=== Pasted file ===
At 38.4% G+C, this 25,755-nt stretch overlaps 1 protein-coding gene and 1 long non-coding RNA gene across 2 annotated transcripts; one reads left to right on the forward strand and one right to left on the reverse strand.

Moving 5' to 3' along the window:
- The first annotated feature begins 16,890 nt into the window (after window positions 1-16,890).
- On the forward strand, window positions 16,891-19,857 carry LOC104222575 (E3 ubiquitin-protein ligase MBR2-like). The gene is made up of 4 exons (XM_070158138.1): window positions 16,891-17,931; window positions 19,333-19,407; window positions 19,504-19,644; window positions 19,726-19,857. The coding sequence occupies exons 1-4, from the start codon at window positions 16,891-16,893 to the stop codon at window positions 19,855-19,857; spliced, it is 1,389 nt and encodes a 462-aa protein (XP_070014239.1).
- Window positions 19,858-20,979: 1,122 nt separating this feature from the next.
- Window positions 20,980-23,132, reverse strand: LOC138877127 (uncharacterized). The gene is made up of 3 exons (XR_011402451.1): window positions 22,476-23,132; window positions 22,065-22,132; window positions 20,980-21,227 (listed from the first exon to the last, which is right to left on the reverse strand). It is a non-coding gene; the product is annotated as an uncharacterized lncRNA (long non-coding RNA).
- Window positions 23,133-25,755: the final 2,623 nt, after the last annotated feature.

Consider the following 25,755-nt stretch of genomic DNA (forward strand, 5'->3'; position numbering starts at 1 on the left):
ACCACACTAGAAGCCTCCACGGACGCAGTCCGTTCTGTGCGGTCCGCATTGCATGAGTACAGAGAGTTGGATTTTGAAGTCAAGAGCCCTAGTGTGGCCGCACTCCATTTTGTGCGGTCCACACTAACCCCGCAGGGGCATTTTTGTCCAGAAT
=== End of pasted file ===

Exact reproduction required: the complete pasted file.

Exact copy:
At 38.4% G+C, this 25,755-nt stretch overlaps 1 protein-coding gene and 1 long non-coding RNA gene across 2 annotated transcripts; one reads left to right on the forward strand and one right to left on the reverse strand.

Moving 5' to 3' along the window:
- The first annotated feature begins 16,890 nt into the window (after window positions 1-16,890).
- On the forward strand, window positions 16,891-19,857 carry LOC104222575 (E3 ubiquitin-protein ligase MBR2-like). The gene is made up of 4 exons (XM_070158138.1): window positions 16,891-17,931; window positions 19,333-19,407; window positions 19,504-19,644; window positions 19,726-19,857. The coding sequence occupies exons 1-4, from the start codon at window positions 16,891-16,893 to the stop codon at window positions 19,855-19,857; spliced, it is 1,389 nt and encodes a 462-aa protein (XP_070014239.1).
- Window positions 19,858-20,979: 1,122 nt separating this feature from the next.
- Window positions 20,980-23,132, reverse strand: LOC138877127 (uncharacterized). The gene is made up of 3 exons (XR_011402451.1): window positions 22,476-23,132; window positions 22,065-22,132; window positions 20,980-21,227 (listed from the first exon to the last, which is right to left on the reverse strand). It is a non-coding gene; the product is annotated as an uncharacterized lncRNA (long non-coding RNA).
- Window positions 23,133-25,755: the final 2,623 nt, after the last annotated feature.

Consider the following 25,755-nt stretch of genomic DNA (forward strand, 5'->3'; position numbering starts at 1 on the left):
ACCACACTAGAAGCCTCCACGGACGCAGTCCGTTCTGTGCGGTCCGCATTGCATGAGTACAGAGAGTTGGATTTTGAAGTCAAGAGCCCTAGTGTGGCCGCACTCCATTTTGTGCGGTCCACACTAACCCCGCAGGGGCATTTTTGTCCAGAAT